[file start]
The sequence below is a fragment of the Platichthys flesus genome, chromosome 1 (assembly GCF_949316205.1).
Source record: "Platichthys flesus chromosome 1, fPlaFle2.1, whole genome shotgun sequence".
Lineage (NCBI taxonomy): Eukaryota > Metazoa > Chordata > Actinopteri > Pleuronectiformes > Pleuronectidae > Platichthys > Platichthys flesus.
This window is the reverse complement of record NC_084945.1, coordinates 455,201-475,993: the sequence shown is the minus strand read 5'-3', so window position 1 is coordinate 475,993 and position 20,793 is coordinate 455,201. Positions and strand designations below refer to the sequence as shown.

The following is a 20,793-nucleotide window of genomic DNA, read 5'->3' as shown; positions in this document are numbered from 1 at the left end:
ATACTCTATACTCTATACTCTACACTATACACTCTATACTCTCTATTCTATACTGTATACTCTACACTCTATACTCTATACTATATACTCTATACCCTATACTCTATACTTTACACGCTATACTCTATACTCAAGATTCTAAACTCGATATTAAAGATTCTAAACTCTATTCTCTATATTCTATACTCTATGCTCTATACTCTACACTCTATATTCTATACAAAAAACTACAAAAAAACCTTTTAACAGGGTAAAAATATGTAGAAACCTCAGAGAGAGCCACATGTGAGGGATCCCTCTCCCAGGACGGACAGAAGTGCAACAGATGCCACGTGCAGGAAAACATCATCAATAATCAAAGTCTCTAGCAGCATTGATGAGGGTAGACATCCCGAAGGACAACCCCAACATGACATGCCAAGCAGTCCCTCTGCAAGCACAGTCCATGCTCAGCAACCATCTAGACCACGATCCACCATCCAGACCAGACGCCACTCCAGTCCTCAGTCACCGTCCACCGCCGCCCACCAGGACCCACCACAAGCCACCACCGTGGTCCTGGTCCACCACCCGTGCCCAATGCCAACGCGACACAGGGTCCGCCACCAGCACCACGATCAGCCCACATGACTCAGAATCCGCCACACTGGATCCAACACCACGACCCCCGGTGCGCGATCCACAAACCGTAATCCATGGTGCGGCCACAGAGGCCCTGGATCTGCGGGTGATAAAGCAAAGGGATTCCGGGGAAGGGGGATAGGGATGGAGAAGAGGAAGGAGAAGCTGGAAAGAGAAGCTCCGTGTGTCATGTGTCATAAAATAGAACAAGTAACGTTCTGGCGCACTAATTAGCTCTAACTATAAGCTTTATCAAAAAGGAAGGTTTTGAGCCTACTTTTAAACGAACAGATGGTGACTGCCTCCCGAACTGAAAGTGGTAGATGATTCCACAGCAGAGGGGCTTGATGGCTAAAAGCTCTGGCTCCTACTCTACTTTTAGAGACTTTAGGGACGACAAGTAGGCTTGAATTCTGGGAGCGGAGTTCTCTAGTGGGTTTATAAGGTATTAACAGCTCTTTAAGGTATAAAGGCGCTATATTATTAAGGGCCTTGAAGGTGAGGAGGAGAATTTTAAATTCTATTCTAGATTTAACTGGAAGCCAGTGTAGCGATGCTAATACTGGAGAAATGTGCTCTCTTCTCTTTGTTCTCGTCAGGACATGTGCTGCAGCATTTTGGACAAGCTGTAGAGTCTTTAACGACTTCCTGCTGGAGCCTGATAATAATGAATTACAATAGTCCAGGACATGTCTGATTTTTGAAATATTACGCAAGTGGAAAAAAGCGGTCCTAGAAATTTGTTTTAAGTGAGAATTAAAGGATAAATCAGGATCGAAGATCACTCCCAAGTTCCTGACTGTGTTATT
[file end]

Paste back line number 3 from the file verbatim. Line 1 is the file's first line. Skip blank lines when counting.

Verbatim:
Lineage (NCBI taxonomy): Eukaryota > Metazoa > Chordata > Actinopteri > Pleuronectiformes > Pleuronectidae > Platichthys > Platichthys flesus.